Versatile ultra-sensitive FET sensor: Application to the detection of Cesium in natural waters – SENCEI

Submission summary

Human activities gradually lead to the degradation of the environment and cause adverse effects on human health by the release in food, water, air or soil of various pollutants or harmful molecules. Quantifying their presence and their impact on both the environment and the human health is crucial. The development of innovative analytical techniques that encompass selectivity, sensitivity, easiness-to-handle, high-throughput, integration and wearable associated to real-time monitoring capabilities has therefore unlimited applicative potential.

Our project aims at developing a versatile sensor which will allow the detection of femtomolar (pg/l) concentrations of ions/molecules in solution. The selectivity of the sensor will be easily adaptable on demand to the aimed target. The device will be integrated, self-consistent and transportable. Its use will be simple and will not require any specific qualifications or training. As a proof of concept, the sensor will be developed for the detection of Cesium in natural waters. High level radiation exposures as well as the cumulative effect of low level radiation over long periods of times are both known to be responsible for dramatic health condition of humans, aquatic plants and animals [Aarkrog2003].

Conversion and processes: Our sensor will be based on field effect transistor (FET) technology and will be constituted of organic materials only therefore allowing high throughput fabrication at low cost using parallel processes.

Electronic state control: The supporting material will be made of poly(methyl methacrylate) (PMMA), an insulating polymer. The channel will be constituted of C8-BTBT, a semiconducting organic molecule which once organized into highly crystalline layer shows high rate charge carriers transport.

Design and synthesis/Shape and structure control: A ~2.2 nm thick monolayer of engineered lipids will constitute both the gate dielectric and the active sensing layer of the device allowing low operating voltage, and high sensitivity. Subsequent engineering of the lipid monolayer with a calixarene derivative probe will give Cs+ specificity to the sensor.

Expected novelties are: Fundamental: -Fabrication of an electrically and mechanically highly stable supported functional lipid monolayer stabilized by a two stage reticulation process. -New chelator specific to Cs+. -Grafting of lipids with calixarene probe. -Formation of highly crystalline C8-BTBT on PMMA. -Formation of lipid monolayer on C8-BTBT. Applicative: -New versatile sensor platform. -All integrated Cesium sensor with high sensitivity, selectivity, and real time measurement to quantify Cs+ in natural waters.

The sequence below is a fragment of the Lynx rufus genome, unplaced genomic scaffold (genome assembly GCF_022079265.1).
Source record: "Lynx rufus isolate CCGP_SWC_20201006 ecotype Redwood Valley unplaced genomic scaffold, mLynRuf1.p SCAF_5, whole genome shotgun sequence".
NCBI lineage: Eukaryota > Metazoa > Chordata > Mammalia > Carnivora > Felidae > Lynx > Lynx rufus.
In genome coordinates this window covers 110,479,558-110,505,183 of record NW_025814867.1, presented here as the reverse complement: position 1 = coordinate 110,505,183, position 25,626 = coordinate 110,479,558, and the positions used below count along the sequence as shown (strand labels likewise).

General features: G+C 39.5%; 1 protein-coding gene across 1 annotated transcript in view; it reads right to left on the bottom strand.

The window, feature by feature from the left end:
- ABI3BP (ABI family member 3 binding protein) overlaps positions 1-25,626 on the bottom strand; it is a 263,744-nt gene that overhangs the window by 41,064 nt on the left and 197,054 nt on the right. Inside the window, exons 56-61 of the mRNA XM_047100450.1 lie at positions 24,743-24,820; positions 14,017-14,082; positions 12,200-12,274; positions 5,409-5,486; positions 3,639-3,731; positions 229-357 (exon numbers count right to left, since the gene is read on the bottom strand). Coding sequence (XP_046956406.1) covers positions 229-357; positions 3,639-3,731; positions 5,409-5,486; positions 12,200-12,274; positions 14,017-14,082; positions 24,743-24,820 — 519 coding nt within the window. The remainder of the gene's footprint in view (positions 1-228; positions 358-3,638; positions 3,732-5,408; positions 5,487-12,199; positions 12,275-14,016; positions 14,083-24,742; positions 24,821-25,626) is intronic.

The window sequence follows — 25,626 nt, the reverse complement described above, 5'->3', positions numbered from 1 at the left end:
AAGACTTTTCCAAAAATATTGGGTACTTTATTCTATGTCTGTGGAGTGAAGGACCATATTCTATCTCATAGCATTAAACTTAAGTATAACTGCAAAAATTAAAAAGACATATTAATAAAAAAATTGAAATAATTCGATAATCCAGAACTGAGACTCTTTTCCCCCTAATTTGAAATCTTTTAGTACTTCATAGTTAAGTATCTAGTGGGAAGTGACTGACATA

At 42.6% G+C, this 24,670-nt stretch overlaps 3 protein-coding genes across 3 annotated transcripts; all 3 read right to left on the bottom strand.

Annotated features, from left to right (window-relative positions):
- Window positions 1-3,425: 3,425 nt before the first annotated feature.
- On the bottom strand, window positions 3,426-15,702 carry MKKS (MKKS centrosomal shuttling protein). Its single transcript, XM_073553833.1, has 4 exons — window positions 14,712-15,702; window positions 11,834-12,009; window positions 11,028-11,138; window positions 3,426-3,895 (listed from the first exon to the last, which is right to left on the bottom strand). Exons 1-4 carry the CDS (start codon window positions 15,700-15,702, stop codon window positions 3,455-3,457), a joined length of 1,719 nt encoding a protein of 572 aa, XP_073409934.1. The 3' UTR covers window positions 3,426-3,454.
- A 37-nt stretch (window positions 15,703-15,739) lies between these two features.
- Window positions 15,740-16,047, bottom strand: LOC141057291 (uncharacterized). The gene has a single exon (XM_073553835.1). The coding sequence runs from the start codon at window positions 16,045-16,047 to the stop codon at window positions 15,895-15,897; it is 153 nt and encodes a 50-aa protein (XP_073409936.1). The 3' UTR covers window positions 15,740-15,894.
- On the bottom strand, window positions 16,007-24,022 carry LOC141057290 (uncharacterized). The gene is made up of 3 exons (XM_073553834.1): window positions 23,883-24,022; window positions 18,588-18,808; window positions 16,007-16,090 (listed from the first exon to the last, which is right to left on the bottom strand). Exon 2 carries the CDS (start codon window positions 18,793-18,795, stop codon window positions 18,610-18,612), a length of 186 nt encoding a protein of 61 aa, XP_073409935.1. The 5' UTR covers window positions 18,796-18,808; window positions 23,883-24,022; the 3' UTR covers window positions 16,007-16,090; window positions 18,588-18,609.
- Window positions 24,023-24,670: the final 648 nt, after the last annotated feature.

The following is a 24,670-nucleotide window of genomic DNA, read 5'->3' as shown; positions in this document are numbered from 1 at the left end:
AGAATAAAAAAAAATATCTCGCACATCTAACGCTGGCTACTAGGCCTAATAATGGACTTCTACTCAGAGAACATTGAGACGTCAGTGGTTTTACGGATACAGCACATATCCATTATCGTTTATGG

Consortium competences
The project is divided in tasks which each require specific competences that will be found in either French or Japanese groups. The Japanese group is expert in organic thin films, organic semiconductor device physics, and supramolecular chemistry. The French team is expert in biosensors, lipid technology, coordination chemistry and chelator synthesis, micro/nano fabrication and field effect transistors physics.

A position regarding the forecast for the next 20-30 years
This sensor has unlimited applicative potential. It will be developed according to most pertinent needs: For example the detection of molecules of interest in water, including potable water and natural waters. Multiplexed sensor platforms will be developed for the simultaneous detection of diverse molecules/ions. Connectivity, data transfer and storage is another future development of such sensor. One could envision transferring the data to a smart phone using Bluetooth for example.

Project coordination

Anne Charrier (Centre National de la Recherche Scientifique, CNRS DR12)

The author of this summary is the project coordinator, who is responsible for the content of this summary. The ANR declines any responsibility as for its contents.


CNRS DR12-CINaM Centre National de la Recherche Scientifique, CNRS DR12

Help of the ANR 249,150 euros
Beginning and duration of the scientific project: December 2016 - 36 Months

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